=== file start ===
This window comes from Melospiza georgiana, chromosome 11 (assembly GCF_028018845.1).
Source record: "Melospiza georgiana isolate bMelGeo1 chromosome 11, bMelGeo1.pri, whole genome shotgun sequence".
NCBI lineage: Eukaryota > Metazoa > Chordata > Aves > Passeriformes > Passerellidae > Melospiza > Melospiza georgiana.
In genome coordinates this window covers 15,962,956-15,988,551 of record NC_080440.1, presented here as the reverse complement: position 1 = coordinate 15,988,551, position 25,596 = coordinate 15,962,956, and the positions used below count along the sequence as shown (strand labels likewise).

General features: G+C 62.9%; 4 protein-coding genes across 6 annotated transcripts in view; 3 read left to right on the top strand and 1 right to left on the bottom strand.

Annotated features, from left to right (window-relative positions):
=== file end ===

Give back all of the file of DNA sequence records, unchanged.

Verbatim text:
This window comes from Melospiza georgiana, chromosome 11 (assembly GCF_028018845.1).
Source record: "Melospiza georgiana isolate bMelGeo1 chromosome 11, bMelGeo1.pri, whole genome shotgun sequence".
NCBI lineage: Eukaryota > Metazoa > Chordata > Aves > Passeriformes > Passerellidae > Melospiza > Melospiza georgiana.
In genome coordinates this window covers 15,962,956-15,988,551 of record NC_080440.1, presented here as the reverse complement: position 1 = coordinate 15,988,551, position 25,596 = coordinate 15,962,956, and the positions used below count along the sequence as shown (strand labels likewise).

General features: G+C 62.9%; 4 protein-coding genes across 6 annotated transcripts in view; 3 read left to right on the top strand and 1 right to left on the bottom strand.

Annotated features, from left to right (window-relative positions):